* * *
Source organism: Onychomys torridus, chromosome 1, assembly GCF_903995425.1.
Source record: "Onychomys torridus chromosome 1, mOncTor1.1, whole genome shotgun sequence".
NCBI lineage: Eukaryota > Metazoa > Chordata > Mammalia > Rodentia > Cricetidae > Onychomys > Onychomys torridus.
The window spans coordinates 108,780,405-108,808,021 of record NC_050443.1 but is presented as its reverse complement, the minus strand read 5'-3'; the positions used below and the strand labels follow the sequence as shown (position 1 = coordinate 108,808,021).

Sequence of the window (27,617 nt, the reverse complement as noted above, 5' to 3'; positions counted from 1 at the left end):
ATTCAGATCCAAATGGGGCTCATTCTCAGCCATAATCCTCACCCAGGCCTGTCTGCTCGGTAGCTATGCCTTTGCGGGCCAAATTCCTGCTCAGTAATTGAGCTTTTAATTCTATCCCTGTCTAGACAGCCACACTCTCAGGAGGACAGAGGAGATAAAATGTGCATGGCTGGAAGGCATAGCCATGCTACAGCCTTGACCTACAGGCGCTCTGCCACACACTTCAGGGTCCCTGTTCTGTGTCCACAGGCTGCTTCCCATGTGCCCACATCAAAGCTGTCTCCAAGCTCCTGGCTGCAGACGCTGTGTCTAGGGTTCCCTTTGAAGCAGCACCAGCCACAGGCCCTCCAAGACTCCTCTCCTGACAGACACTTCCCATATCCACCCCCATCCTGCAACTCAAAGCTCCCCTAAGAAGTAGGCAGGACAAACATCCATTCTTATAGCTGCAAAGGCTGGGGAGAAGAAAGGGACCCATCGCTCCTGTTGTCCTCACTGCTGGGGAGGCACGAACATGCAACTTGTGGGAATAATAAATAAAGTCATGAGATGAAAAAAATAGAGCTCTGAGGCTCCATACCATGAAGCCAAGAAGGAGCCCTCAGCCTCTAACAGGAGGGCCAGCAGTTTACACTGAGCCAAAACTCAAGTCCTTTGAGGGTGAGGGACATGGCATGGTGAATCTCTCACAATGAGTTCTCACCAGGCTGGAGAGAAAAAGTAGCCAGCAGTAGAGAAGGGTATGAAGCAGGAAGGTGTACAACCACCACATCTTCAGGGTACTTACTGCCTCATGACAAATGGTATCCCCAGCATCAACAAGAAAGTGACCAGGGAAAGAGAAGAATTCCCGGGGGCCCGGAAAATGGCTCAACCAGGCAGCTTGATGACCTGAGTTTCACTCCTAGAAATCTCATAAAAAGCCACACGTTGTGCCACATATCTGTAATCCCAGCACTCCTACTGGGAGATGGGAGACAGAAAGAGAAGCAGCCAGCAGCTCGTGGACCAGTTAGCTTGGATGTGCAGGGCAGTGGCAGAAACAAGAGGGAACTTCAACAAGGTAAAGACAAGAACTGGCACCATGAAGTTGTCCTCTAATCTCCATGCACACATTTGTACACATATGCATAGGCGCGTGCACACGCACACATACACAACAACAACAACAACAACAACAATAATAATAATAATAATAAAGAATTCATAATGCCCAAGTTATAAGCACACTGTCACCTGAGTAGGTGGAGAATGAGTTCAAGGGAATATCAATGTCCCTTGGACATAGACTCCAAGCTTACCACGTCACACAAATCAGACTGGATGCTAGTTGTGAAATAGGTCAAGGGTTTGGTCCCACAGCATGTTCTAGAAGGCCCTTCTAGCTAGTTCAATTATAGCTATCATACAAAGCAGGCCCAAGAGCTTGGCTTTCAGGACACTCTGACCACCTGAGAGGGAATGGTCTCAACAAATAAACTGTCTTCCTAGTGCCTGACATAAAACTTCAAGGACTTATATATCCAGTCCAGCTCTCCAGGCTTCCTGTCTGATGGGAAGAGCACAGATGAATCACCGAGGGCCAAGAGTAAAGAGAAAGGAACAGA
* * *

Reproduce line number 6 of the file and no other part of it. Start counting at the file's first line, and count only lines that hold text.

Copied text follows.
ATTCAGATCCAAATGGGGCTCATTCTCAGCCATAATCCTCACCCAGGCCTGTCTGCTCGGTAGCTATGCCTTTGCGGGCCAAATTCCTGCTCAGTAATTGAGCTTTTAATTCTATCCCTGTCTAGACAGCCACACTCTCAGGAGGACAGAGGAGATAAAATGTGCATGGCTGGAAGGCATAGCCATGCTACAGCCTTGACCTACAGGCGCTCTGCCACACACTTCAGGGTCCCTGTTCTGTGTCCACAGGCTGCTTCCCATGTGCCCACATCAAAGCTGTCTCCAAGCTCCTGGCTGCAGACGCTGTGTCTAGGGTTCCCTTTGAAGCAGCACCAGCCACAGGCCCTCCAAGACTCCTCTCCTGACAGACACTTCCCATATCCACCCCCATCCTGCAACTCAAAGCTCCCCTAAGAAGTAGGCAGGACAAACATCCATTCTTATAGCTGCAAAGGCTGGGGAGAAGAAAGGGACCCATCGCTCCTGTTGTCCTCACTGCTGGGGAGGCACGAACATGCAACTTGTGGGAATAATAAATAAAGTCATGAGATGAAAAAAATAGAGCTCTGAGGCTCCATACCATGAAGCCAAGAAGGAGCCCTCAGCCTCTAACAGGAGGGCCAGCAGTTTACACTGAGCCAAAACTCAAGTCCTTTGAGGGTGAGGGACATGGCATGGTGAATCTCTCACAATGAGTTCTCACCAGGCTGGAGAGAAAAAGTAGCCAGCAGTAGAGAAGGGTATGAAGCAGGAAGGTGTACAACCACCACATCTTCAGGGTACTTACTGCCTCATGACAAATGGTATCCCCAGCATCAACAAGAAAGTGACCAGGGAAAGAGAAGAATTCCCGGGGGCCCGGAAAATGGCTCAACCAGGCAGCTTGATGACCTGAGTTTCACTCCTAGAAATCTCATAAAAAGCCACACGTTGTGCCACATATCTGTAATCCCAGCACTCCTACTGGGAGATGGGAGACAGAAAGAGAAGCAGCCAGCAGCTCGTGGACCAGTTAGCTTGGATGTGCAGGGCAGTGGCAGAAACAAGAGGGAACTTCAACAAGGTAAAGACAAGAACTGGCACCATGAAGTTGTCCTCTAATCTCCATGCACACATTTGTACACATATGCATAGGCGCGTGCACACGCACACATACACAACAACAACAACAACAACAACAATAATAATAATAATAATAAAGAATTCATAATGCCCAAGTTATAAGCACACTGTCACCTGAGTAGGTGGAGAATGAGTTCAAGGGAATATCAATGTCCCTTGGACATAGACTCCAAGCTTACCACGTCACACAAATCAGACTGGATGCTAGTTGTGAAATAGGTCAAGGGTTTGGTCCCACAGCATGTTCTAGAAGGCCCTTCTAGCTAGTTCAATTATAGCTATCATACAAAGCAGGCCCAAGAGCTTGGCTTTCAGGACACTCTGACCACCTGAGAGGGAATGGTCTCAACAAATAAACTGTCTTCCTAGTGCCTGACATAAAACTTCAAGGACTTATATATCCAGTCCAGCTCTCCAGGCTTCCTGTCTGATGGGAAGAGCACAGATGAATCACCGAGGGCCAAGAGTAAAGAGAAAGGAACAGA